July 1991

Management of Infected Aortoiliac Aneurysms

Author Affiliations

From the Department of Surgery, Henry Ford Hospital, Detroit, Mich.

Arch Surg. 1991;126(7):873-879. doi:10.1001/archsurg.1991.01410310083012

• A 30-year retrospective review identified 13 patients treated for infected aneurysms of the abdominal aorta or iliac arteries, for an overall incidence of 0.65%. A constellation of clinical findings led to the correct preoperative diagnosis in 11 (85%) of 13 patients. Treatment methods included resection and in situ replacement grafting in seven patients, resection and extra-anatomic bypass in five patients, and resection-ligation in one patient. Four (31%) of 13 patients died within 30 days of operation, three of whom died of rupture. Overall, good results were achieved in five patients (38%), while poor results were noted in the remaining eight patients (62%). The determinants of outcome were aneurysm location or rupture, the presence of established infection, and the virulence of the infecting organism. In 10 (77%) of the 13 aneurysms, Salmonella species, Bacteroides fragilis, Staphylococcus aureus, and Pseudomonas aeruginosa accounted for all deaths, ruptures, and suprarenal aneurysm infections. These data suggest that patients with primary infections of the abdominal aorta or iliac arteries continue to present with advanced infections or aneurysm rupture that result in a high mortality.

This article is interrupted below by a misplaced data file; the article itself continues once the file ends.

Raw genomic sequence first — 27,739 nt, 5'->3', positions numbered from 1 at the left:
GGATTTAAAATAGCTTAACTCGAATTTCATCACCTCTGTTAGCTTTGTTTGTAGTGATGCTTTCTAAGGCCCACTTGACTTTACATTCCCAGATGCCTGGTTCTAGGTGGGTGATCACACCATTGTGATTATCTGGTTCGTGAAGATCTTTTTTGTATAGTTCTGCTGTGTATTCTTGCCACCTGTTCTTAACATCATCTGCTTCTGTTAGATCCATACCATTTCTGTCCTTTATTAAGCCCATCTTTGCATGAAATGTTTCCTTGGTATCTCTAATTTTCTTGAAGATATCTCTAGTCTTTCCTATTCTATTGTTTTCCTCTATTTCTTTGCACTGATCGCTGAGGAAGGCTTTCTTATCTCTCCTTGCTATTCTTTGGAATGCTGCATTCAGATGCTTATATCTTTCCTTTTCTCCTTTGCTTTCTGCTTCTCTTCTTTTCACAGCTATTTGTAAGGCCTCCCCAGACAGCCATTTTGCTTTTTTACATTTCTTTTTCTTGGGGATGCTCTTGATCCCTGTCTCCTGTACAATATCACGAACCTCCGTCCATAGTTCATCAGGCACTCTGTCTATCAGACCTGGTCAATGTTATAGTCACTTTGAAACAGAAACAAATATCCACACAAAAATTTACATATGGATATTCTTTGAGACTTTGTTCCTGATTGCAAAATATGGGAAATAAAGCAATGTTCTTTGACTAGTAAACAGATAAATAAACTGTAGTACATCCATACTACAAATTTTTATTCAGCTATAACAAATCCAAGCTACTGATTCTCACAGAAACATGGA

(Arch Surg. 1991;126:873-879)